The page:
At Block 455, the color selection engine 114 determines whether the discomfort glare rating of reflected light at the dominant wavelength is above or below a threshold level. Referring again to FIG. 3, higher ratings on the de Boer scale 300 signify lesser glare, and lower ratings signify greater glare. For example, and without limitation, the threshold may be set at a de Boer glare rating of 6 to signify the level below which visual response due to the impact of glare may become less than satisfactory 301 to a viewer.

Continuing to refer to FIG. 4, if at Block 455 the discomfort glare rating is found to be below the threshold level, the controller 116 may use information about the characteristics of the reflected light to manipulate the light source 118 to reduce glare resulting at the dominant wavelength (Block 460). Manipulations of the light source 118 may then be measured for successful glare reduction by returning to Block 410, where monitoring of newly reflected light may continue. Alternatively, if at Block 455 the discomfort glare rating is found to be above the threshold level, the controller 116 may use information about the characteristics of the reflected light to adapt the light source 118 to augment the detected color for enhanced viewing (Block 470). The process 400 of matching a detected color using color points of an adaptable light source 118 ends at Block 475. Both the glare reduction and color augmentation processes described above will be discussed in greater detail below.

Referring now to FIGS. 5A and 5B, and continuing to refer to graph 200 of FIG. 2A, exemplary methods by which the color selection engine 114 and the controller 116 may operate to adapt the light source 118 to reduce glare at the dominant wavelength of the detected color will now be described in detail. For example, and without limitation, in FIG. 5A at Block 510 the color selection engine 114 may compare an illuminance of the detected color against a step factor by which the illuminance may be reduced to counteract discomfort glare. More specifically, the color selection engine 114 may use the processor 111 to query the data store 113 for the appropriate step factor, defined as step factor i, to be applied for reducing a glare-producing illuminance. At Block 520, the controller 116 may identify one or more LEDs within the light source 118 that are actively emitting light, and may control those LEDs to emit at a luminance reduced by the step factor i.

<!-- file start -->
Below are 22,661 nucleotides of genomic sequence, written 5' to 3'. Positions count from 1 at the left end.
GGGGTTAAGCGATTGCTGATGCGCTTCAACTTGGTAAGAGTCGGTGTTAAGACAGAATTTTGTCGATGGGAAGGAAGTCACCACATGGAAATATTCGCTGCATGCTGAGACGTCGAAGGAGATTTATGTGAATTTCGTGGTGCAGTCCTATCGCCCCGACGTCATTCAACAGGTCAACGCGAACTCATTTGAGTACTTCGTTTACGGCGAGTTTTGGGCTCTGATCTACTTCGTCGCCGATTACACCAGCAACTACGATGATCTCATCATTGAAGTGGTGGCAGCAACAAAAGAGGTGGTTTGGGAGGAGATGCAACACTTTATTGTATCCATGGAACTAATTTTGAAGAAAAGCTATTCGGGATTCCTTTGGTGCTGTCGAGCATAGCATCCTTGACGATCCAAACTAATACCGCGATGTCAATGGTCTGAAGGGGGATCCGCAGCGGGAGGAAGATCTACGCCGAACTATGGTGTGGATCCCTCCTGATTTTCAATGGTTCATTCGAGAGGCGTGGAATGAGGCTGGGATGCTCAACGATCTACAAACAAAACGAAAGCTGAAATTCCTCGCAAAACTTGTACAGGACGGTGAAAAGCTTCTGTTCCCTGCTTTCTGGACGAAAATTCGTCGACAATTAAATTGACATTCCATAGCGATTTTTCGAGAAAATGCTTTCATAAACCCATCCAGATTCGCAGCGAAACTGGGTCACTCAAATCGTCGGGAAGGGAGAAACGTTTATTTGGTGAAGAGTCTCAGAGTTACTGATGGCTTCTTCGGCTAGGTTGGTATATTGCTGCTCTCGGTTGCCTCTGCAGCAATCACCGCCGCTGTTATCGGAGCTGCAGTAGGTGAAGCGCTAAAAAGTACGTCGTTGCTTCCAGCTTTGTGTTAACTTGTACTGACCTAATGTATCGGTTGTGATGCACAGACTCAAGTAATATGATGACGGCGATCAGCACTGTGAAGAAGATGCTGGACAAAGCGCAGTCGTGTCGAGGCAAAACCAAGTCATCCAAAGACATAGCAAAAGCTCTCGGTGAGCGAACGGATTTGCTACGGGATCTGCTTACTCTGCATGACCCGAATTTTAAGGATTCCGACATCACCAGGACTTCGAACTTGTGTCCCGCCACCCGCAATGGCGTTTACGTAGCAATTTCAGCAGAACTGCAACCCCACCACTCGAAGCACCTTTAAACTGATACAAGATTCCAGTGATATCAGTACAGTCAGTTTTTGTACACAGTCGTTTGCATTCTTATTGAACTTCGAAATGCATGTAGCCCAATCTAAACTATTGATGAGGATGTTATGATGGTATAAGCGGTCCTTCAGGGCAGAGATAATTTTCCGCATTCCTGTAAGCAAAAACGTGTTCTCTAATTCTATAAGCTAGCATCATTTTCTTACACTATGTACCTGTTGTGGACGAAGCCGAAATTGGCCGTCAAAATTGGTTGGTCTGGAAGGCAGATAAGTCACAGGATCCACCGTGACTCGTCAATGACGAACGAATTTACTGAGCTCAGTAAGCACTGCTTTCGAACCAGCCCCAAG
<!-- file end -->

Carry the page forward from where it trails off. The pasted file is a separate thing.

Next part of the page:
Alternatively, and similarly for example and without limitation, in FIG. 5B at Block 540 the color selection engine 114 may compare the dominant wavelength of the detected color against a step factor by which the emissions of the light source 118 may be altered to counteract discomfort glare. More specifically, the color selection engine 114 may use the processor 111 to query the data store 113 for the appropriate step factor, defined as step factor

Figure US08901850-20141202-P00001
, to be applied for changing from a wavelength known to increase discomfort glare. At Block 550, the controller 116 may identify one or more LEDs within the light source 118 that are actively emitting light, and may control those LEDs to emit at a wavelength closer by the step factor
Figure US08901850-20141202-P00001
to a less-glaring target wavelength (for example, 577 nm). The glare reduction implementations described above are provided as examples, and are not meant to be limiting in any way.

Referring now to FIG. 6, and continuing to refer to graph 200 of FIG. 2A, exemplary methods by which the color selection engine 114 and the controller 116 may operate to adapt the light source 118 to augment the detected color for enhanced viewing will now be described in detail. Additional details regarding matching a selected color using adaptive color points emitted by an adaptive anti-glare light system 100 are found below, but can also be found in U.S. Provisional Patent Application No. 61/643,316 entitled LUMINAIRE HAVING AN ADAPTABLE LIGHT SOURCE AND ASSOCIATED METHODS filed on May 6, 2012, as well as U.S. patent application Ser. No. 13/775,936 titled Adaptive Light System and Associated Methods, filed Feb. 25, 2013, the entire contents of each of which are incorporated herein by reference.

At Block 602, the dominant wavelength of each color point of the LEDs in the light source 118 may be determined by the color selection engine 114. The method then includes a step of the color selection engine 114 determining a subset of colors emitted by the light source 118 that may be combined to match the dominant wavelength of the detected color (Block 603). From that subset, two light colors emitted by the monochromatic LEDs with wavelengths closest to the detected color's dominant wavelength may be paired. For example, and without limitation, one of the pair of combinable monochromatic colors 220 may have a wavelength greater than the detected color's dominant wavelength, while the other combinable monochromatic color 230 may have a wavelength less than the detected color's dominant wavelength (Block 604).

A skilled artisan may recognize that the dominant wavelength may be found by plotting the detected color 210 on a CIE 1931 color chart 200, and drawing a line 235 through the detected color 210 and a reference white point 240. The boundary intersection 250 of the line 235 that is closer to the detected color 210 may be defined as the dominant wavelength, while the boundary intersection 252 of the line 235 that is closer to the white point 240 may be defined as the complementary wavelength.